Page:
INTERVIEW: Dance Central

Ben Parfitt
INTERVIEW: Dance Central

What made you want to develop Dance Central?

Kasson Crooker, project director: We’ve wanted to do it for a long time. Over five years ago a bunch of us into hip-hop and dance music said someday we need to make a dance game, because it’s perfectly aligned with music.

We looked around to see if there was any technology that would allow us to do it. Back then there were only dance mats. So we said we’ll just sit on the idea until the right technology comes along that allows us to create the most authentic dance experience.

When Microsoft showed us Kinect over a year and a half ago, we realised it was the right time for us to do that.

Dance Central is seen as the key Kinect launch title. Are you excited or do you feel pressure?

Dean Tate, lead designer: A little bit of both. I think there are other games out there that are pretty amazing and make great use of the technology, but I think we’re being pigeonholed into that role almost because the technology fits this game concept absolutely perfectly.

There are a few competitors in the dancing game market. What sets Dance Central apart?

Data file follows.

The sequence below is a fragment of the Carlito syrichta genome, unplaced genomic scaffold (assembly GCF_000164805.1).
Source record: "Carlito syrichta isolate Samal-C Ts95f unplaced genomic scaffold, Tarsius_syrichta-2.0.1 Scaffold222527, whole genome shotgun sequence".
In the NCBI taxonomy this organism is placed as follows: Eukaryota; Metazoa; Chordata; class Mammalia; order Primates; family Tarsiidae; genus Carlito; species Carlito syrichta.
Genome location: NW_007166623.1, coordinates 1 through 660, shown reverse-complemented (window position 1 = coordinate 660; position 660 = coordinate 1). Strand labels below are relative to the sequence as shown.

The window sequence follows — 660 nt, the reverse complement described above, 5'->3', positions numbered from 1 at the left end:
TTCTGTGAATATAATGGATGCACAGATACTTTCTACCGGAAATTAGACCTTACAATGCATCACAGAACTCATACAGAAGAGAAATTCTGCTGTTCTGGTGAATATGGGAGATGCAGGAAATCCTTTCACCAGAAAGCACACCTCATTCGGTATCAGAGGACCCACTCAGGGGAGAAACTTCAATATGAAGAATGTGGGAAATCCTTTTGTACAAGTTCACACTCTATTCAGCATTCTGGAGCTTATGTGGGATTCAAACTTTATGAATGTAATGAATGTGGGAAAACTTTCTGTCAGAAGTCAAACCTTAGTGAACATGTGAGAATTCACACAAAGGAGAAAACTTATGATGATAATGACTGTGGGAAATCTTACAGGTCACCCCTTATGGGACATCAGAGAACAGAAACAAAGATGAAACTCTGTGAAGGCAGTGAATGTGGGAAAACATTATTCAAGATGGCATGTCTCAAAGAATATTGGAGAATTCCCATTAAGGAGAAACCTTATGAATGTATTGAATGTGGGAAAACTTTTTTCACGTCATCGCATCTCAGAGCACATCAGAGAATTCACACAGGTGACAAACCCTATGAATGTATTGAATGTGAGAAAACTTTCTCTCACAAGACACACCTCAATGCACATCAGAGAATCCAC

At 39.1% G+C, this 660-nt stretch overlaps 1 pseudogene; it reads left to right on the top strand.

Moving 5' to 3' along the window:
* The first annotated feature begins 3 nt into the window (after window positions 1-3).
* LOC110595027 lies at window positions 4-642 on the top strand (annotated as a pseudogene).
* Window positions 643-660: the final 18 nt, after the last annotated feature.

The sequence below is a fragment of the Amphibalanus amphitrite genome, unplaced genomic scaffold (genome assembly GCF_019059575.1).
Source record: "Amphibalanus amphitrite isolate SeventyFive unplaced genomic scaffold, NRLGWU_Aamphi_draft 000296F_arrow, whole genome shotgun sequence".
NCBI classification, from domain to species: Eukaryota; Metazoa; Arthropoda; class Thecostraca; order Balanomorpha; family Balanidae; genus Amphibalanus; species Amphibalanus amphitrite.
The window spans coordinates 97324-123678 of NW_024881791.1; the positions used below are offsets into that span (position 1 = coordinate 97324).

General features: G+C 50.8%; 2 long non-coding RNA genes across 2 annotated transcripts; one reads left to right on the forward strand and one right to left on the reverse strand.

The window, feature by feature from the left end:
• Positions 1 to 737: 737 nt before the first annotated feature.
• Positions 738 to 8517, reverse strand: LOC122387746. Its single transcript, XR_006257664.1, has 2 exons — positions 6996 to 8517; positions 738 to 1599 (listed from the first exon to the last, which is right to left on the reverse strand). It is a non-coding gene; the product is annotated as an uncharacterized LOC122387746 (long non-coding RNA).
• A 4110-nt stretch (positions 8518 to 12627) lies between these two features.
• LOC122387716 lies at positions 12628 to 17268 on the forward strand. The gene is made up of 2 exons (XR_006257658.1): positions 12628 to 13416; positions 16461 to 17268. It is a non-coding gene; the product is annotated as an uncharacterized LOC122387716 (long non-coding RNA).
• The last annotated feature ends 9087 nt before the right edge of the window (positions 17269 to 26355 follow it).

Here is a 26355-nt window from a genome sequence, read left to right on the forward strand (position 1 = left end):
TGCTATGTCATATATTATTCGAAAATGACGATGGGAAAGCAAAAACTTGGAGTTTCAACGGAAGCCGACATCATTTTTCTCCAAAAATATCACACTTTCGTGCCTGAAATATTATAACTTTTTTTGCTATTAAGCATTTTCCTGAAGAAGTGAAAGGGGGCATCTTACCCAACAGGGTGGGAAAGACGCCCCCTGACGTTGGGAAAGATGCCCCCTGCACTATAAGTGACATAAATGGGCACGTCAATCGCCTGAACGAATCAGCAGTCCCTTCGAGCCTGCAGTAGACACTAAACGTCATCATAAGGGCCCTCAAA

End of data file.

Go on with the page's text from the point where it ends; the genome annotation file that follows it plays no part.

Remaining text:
Crooker: The quality of choreography. We have a huge range of dances – from basic moves to actual choreography that you’d see in a music video. I just don’t see that range in other games.

We also need to help people learn those moves. And so we’ve made a game that makes sure users are learning them, rather than dropping into the game and trying to repeat something a million times.

What makes Dance Central better than using a plastic guitar?

Crooker: With a guitar controller or drums, you wouldn’t feel like you’re actually taking part in the dance experience. This is why air guitar is never going to feel like a real guitar.

Dancing doesn’t really involve peripherals – although it can, your partner can be your peripheral. It’s all about the consumer using their body and feeling the beat.

Who is your target audience for the game?

Marcos Aguirre, choreographer: From my perspective it changed over time. When we were testing Dance Central, all we cared about was what teenage girls would think of it. Then we got more people playing it and realised the game would appeal to a much broader audience than before.

It now has extremely broad appeal, from teenage girls to 20-something hipsters and middle-aged scientists.

Crooker: It feels a lot like when we made Guitar Hero – we thought it’d be a game for 13 and 14-year-old boys who love metal – and they did love it, but a lot of other people loved it too.

It caught us off guard and the same thing is true here. It appeals to a wide audience.

Will Dance Central have DLC from day one?

Crooker:
Yes. However the price and schedule of DLC is yet to be announced. It’s not going to be like Rock Band where there’s a huge, constant, weekly volume. This is different because we have to come up with sophisticated dance routines – with motion capture – for every song.
It won’t matter that there’s less songs because I think there’s more fun within each song.